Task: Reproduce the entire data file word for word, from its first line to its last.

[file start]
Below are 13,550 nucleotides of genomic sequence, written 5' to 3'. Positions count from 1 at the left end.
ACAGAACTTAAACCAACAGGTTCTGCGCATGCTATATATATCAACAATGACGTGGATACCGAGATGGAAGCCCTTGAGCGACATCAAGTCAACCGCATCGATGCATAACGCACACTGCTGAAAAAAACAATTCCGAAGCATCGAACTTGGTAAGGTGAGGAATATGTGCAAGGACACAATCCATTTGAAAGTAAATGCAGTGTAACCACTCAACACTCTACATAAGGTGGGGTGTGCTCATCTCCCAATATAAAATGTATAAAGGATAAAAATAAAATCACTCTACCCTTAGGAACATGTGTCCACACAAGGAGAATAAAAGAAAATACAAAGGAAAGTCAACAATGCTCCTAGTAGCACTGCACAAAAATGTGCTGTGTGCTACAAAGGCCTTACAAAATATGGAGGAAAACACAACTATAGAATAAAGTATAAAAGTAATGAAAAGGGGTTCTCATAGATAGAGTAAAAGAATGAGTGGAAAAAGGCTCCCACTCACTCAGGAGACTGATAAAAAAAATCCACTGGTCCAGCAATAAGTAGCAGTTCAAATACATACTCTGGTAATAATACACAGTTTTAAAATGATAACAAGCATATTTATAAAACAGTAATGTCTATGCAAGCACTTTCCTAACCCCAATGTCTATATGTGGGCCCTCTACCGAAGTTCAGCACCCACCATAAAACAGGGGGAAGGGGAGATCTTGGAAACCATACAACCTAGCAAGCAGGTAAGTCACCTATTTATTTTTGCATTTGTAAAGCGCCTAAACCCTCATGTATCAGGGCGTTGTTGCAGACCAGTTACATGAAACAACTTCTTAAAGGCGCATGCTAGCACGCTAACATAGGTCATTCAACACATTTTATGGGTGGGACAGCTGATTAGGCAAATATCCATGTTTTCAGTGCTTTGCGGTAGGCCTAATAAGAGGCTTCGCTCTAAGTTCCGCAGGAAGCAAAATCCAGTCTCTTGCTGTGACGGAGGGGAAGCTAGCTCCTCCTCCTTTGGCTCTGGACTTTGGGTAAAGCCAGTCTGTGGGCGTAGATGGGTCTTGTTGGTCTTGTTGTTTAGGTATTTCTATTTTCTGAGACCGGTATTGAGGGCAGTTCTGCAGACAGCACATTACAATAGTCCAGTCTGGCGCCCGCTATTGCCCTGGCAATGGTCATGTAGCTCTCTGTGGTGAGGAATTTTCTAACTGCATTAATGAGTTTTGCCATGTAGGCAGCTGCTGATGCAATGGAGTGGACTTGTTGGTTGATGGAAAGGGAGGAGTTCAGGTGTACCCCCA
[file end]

Below are 13,550 nucleotides of genomic sequence, written 5' to 3'. Positions count from 1 at the left end.
ACAGAACTTAAACCAACAGGTTCTGCGCATGCTATATATATCAACAATGACGTGGATACCGAGATGGAAGCCCTTGAGCGACATCAAGTCAACCGCATCGATGCATAACGCACACTGCTGAAAAAAACAATTCCGAAGCATCGAACTTGGTAAGGTGAGGAATATGTGCAAGGACACAATCCATTTGAAAGTAAATGCAGTGTAACCACTCAACACTCTACATAAGGTGGGGTGTGCTCATCTCCCAATATAAAATGTATAAAGGATAAAAATAAAATCACTCTACCCTTAGGAACATGTGTCCACACAAGGAGAATAAAAGAAAATACAAAGGAAAGTCAACAATGCTCCTAGTAGCACTGCACAAAAATGTGCTGTGTGCTACAAAGGCCTTACAAAATATGGAGGAAAACACAACTATAGAATAAAGTATAAAAGTAATGAAAAGGGGTTCTCATAGATAGAGTAAAAGAATGAGTGGAAAAAGGCTCCCACTCACTCAGGAGACTGATAAAAAAAATCCACTGGTCCAGCAATAAGTAGCAGTTCAAATACATACTCTGGTAATAATACACAGTTTTAAAATGATAACAAGCATATTTATAAAACAGTAATGTCTATGCAAGCACTTTCCTAACCCCAATGTCTATATGTGGGCCCTCTACCGAAGTTCAGCACCCACCATAAAACAGGGGGAAGGGGAGATCTTGGAAACCATACAACCTAGCAAGCAGGTAAGTCACCTATTTATTTTTGCATTTGTAAAGCGCCTAAACCCTCATGTATCAGGGCGTTGTTGCAGACCAGTTACATGAAACAACTTCTTAAAGGCGCATGCTAGCACGCTAACATAGGTCATTCAACACATTTTATGGGTGGGACAGCTGATTAGGCAAATATCCATGTTTTCAGTGCTTTGCGGTAGGCCTAATAAGAGGCTTCGCTCTAAGTTCCGCAGGAAGCAAAATCCAGTCTCTTGCTGTGACGGAGGGGAAGCTAGCTCCTCCTCCTTTGGCTCTGGACTTTGGGTAAAGCCAGTCTGTGGGCGTAGATGGGTCTTGTTGGTCTTGTTGTTTAGGTATTTCTATTTTCTGAGACCGGTATTGAGGGCAGTTCTGCAGACAGCACATTACAATAGTCCAGTCTGGCGCCCGCTATTGCCCTGGCAATGGTCATGTAGCTCTCTGTGGTGAGGAATTTTCTAACTGCATTAATGAGTTTTGCCATGTAGGCAGCTGCTGATGCAATGGAGTGGACTTGTTGGTTGATGGAAAGGGAGGAGTTCAGGTGTACCCCCA